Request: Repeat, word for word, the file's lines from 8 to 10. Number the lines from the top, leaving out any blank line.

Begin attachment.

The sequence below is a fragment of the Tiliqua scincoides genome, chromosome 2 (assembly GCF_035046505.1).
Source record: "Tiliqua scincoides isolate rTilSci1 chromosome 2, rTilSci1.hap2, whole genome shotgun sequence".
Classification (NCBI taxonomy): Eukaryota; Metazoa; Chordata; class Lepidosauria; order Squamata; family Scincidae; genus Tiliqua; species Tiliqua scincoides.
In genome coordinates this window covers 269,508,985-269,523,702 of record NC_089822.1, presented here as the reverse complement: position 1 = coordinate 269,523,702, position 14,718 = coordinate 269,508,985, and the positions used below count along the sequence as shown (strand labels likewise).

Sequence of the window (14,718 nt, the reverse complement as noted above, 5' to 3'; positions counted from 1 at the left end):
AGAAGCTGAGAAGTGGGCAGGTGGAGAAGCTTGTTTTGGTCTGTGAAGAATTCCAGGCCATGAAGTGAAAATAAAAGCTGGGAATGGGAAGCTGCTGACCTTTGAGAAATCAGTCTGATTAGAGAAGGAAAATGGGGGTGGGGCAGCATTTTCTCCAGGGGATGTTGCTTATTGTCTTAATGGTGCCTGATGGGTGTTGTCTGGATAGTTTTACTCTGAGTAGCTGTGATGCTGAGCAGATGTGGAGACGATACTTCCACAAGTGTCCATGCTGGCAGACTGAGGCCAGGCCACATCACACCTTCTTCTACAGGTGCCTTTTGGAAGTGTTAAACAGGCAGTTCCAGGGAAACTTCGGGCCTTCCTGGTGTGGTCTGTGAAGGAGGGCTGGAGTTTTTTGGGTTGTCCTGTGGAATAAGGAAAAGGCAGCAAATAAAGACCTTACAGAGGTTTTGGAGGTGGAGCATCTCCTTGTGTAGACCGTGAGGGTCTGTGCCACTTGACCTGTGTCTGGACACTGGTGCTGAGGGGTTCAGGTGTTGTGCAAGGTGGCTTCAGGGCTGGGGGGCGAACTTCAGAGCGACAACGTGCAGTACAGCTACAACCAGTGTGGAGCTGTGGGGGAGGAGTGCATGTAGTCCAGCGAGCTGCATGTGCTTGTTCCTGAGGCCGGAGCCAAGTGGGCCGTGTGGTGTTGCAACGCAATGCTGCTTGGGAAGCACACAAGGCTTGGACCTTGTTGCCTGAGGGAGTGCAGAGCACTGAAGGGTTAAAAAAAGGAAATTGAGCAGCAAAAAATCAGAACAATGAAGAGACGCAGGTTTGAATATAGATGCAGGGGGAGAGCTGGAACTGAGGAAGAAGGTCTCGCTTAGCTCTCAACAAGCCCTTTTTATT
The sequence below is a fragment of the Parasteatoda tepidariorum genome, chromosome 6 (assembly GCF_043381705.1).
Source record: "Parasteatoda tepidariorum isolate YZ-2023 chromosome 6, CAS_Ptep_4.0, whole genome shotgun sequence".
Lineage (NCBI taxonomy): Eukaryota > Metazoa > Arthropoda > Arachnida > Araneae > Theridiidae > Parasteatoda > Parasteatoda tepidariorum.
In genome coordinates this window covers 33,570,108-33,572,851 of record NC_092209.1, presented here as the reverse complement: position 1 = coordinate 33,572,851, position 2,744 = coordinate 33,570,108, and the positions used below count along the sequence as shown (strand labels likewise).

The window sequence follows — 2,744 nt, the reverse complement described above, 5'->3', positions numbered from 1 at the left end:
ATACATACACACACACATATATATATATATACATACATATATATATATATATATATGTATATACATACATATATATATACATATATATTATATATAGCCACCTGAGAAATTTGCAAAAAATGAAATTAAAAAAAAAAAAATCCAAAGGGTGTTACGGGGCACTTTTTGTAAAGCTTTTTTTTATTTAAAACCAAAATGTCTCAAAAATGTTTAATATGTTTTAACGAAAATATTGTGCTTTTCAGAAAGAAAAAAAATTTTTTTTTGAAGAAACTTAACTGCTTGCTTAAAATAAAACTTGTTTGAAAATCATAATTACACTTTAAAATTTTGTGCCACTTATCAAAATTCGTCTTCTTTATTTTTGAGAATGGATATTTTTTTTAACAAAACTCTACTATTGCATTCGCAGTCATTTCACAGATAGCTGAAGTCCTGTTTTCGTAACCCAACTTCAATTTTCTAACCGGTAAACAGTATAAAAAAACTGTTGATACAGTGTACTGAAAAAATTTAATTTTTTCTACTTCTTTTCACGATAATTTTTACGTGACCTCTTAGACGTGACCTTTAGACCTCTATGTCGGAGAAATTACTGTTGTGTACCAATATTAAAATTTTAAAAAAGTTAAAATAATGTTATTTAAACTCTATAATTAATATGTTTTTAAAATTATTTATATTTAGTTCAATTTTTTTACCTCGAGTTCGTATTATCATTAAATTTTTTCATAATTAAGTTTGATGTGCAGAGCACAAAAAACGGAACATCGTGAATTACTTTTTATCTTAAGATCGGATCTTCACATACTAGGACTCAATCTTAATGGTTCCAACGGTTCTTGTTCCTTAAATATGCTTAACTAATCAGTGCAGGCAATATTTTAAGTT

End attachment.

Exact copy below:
Source record: "Parasteatoda tepidariorum isolate YZ-2023 chromosome 6, CAS_Ptep_4.0, whole genome shotgun sequence".
Lineage (NCBI taxonomy): Eukaryota > Metazoa > Arthropoda > Arachnida > Araneae > Theridiidae > Parasteatoda > Parasteatoda tepidariorum.
In genome coordinates this window covers 33,570,108-33,572,851 of record NC_092209.1, presented here as the reverse complement: position 1 = coordinate 33,572,851, position 2,744 = coordinate 33,570,108, and the positions used below count along the sequence as shown (strand labels likewise).